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Pushback grows for Moorhead homeless apartments; Churches United says project will move forward regardless

The future site of a proposed homeless apartment complex located at 315 34th St. N. in Moorhead, Minn. Carrie Snyder / The Forum1 / 3
Artist's rending of proposed apartment complex for homeless in north Moorhead.2 / 3
Location of proposed apartment complex for homeless in north Moorhead.3 / 3

MOORHEAD –  Political opposition to a proposed apartment complex for the homeless here expanded on Tuesday, as two county commissioners weighed in against the project.

In a split vote Tuesday morning, the pair of Clay County Commission members failed in an attempt to halt state funding of a homeless apartment project being proposed for Moorhead’s north side.

Later in the evening, the debate resumed at a joint city-county meeting where a Churches United for the Homeless board member told the combined group of council members and commissioners, many of whom had voted against her project in the previous 24 hours, that the apartment complex will go forward despite the controversy.

The morning vote came just hours after the Moorhead City Council voted unanimously Monday night to oppose the $6.5 million, 41-unit apartment complex planned by Churches United for the Homeless at 315 34th St. N.

Despite significant vocal opposition to the project from the neighboring homes in Pine View and Arbor Park, Churches United intends to move forward with the project at that site, Executive Director Jane Alexander said before Tuesday night’s join meeting.

“We’re disappointed,” she said, “but it doesn’t change our commitment to our mission and trying to build housing.”

Call for more dialogue

Churches United applied for a $6 million grant from the Minnesota Housing Finance Agency last month to help build the apartment complex. They’re partnering with Beyond Shelter, a nonprofit affordable housing developer, and with the Clay County Housing and Redevelopment Authority.

Clay County Commissioner Grant Weyland made a motion Tuesday to withdraw the county’s support for that grant application. If the motion had passed, the county board would have sent a letter to the state asking that funding be withheld until a new location could be chosen, Weyland said.

Commissioner Kevin Campbell seconded the motion, but it failed in a 2-2 vote after Commissioners John Evert and Frank Gross voted against. Commissioner Wayne Ingersoll was absent.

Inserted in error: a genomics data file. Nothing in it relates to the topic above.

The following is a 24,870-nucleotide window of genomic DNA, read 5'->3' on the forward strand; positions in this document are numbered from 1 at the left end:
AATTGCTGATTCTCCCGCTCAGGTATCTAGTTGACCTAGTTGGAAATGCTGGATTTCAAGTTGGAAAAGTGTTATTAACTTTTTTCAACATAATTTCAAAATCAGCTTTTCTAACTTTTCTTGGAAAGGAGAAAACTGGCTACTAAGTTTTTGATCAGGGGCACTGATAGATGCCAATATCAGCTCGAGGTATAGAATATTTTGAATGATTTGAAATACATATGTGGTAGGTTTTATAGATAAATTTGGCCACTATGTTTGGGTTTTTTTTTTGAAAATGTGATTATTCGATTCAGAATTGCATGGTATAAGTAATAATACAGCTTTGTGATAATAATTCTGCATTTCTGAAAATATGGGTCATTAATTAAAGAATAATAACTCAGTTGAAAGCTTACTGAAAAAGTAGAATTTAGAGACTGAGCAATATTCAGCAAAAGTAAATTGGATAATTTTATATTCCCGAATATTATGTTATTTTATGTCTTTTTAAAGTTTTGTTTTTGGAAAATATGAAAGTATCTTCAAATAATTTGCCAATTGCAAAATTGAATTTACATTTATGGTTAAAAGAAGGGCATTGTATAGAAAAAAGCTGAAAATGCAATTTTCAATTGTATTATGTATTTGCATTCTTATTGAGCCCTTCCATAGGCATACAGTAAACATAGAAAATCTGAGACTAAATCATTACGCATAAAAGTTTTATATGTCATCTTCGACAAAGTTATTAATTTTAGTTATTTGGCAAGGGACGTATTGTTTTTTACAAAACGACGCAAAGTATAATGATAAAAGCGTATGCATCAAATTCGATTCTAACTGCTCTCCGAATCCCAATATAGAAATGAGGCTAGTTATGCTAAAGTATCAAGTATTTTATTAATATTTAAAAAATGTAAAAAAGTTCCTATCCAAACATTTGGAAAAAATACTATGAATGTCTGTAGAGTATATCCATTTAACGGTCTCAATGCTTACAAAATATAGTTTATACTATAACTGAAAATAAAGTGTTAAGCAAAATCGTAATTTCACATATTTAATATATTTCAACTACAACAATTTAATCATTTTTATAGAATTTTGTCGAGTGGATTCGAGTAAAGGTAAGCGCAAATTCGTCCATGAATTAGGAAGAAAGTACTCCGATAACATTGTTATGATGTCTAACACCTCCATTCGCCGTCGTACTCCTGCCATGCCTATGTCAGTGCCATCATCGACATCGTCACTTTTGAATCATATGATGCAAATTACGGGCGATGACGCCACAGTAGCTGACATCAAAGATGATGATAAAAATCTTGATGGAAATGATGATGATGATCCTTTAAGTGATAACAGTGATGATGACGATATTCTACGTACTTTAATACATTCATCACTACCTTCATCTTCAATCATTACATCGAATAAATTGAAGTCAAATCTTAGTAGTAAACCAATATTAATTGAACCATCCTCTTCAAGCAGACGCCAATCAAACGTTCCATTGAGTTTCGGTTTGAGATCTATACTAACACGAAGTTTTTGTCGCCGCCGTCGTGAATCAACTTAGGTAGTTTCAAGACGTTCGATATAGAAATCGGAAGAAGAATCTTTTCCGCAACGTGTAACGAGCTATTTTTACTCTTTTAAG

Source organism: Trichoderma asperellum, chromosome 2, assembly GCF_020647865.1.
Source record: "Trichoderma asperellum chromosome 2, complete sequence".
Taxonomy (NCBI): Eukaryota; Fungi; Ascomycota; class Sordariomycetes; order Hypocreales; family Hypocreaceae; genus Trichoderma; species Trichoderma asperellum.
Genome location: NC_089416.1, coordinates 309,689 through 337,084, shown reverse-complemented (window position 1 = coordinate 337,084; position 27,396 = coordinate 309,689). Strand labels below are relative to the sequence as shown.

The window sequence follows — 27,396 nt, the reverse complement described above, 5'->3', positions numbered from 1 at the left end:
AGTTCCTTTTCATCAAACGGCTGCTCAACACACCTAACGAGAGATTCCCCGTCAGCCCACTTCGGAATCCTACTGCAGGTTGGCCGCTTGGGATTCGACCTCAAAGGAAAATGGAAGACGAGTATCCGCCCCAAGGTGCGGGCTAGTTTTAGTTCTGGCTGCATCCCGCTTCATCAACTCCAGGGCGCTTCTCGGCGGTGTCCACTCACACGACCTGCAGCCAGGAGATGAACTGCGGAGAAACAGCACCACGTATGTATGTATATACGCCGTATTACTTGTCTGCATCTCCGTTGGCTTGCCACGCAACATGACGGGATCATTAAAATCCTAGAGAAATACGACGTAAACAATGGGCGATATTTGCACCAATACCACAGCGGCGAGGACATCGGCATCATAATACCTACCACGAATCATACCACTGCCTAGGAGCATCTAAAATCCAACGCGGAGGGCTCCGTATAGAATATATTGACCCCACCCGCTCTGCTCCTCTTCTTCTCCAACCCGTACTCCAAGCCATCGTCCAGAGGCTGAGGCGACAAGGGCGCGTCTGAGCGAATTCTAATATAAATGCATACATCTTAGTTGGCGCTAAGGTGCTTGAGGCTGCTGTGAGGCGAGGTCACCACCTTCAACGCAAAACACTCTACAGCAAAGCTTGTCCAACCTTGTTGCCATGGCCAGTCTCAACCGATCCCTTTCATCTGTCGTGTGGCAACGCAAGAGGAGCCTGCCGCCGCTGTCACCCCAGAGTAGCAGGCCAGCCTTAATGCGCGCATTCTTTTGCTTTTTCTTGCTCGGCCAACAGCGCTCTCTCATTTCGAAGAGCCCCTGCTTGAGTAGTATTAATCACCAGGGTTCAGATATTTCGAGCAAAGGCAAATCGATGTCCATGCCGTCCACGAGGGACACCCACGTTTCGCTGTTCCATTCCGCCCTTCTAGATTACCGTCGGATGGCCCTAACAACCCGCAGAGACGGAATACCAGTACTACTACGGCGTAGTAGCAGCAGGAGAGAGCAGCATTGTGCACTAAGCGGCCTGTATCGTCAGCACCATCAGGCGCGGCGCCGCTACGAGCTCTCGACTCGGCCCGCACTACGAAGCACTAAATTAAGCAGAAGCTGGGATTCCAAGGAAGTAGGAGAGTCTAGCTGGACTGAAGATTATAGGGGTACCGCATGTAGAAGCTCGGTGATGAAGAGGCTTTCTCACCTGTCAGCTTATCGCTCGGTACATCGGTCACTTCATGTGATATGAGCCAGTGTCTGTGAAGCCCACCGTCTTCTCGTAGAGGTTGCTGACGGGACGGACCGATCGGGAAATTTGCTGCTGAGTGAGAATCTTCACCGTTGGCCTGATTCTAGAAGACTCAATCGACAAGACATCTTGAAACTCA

“This vote was basically to take this thing back to the drawing board because we agree with the city that there needs to be more dialogue,” Campbell said.

The resolution of nonsupport passed by the City Council was a purely political move, passed after several neighbors voiced concerns about the safety of their families with an apartment complex for homeless being nearby.

Churches United owns the property and it is zoned for an apartment complex, so city leaders say there is little they can do to stop the project – which is expected to have 17 units for single residents and 24 multi-bedroom apartments for families.

Some council members and concerned neighbors said they hope to work with Churches United to move the apartment complex elsewhere.

Alexander said she appreciates the feedback from the neighbors, and said she wants to make sure the apartment tenants are good neighbors.

She said it’s unlikely Churches United will move the complex to another location. Churches United owns the 10-acre parcel and has a vision to turn it into an entire campus of services for low-income residents and the homeless. 

“That is the best piece of land that we’ve found and it suits our needs perfectly, and suits the needs of families that need a new start. It’s not a shelter,” Alexander said. “It’s not about people who are homeless. It’s about people who have left homelessness and who are getting supportive services.”

She stressed that Churches United bought the land and “we certainly can’t give it away. And we have no intention of not following through with our plan.”

Churches United should hear in October if it will be awarded the grant. The apartments could be move-in ready in about two years.

Some misinformation

Weyland said he and Campbell will likely send a letter to the state withdrawing their support as individual commissioners for the grant application.

“I’m sure we’ll indicate in our letters that we support having a facility in our area such as this, but we want it to be one that everybody in the community can agree on,” he said.

County Administrator Brian Berg said there has been some misinformation that the county has voted to support the project, which he says it hasn’t.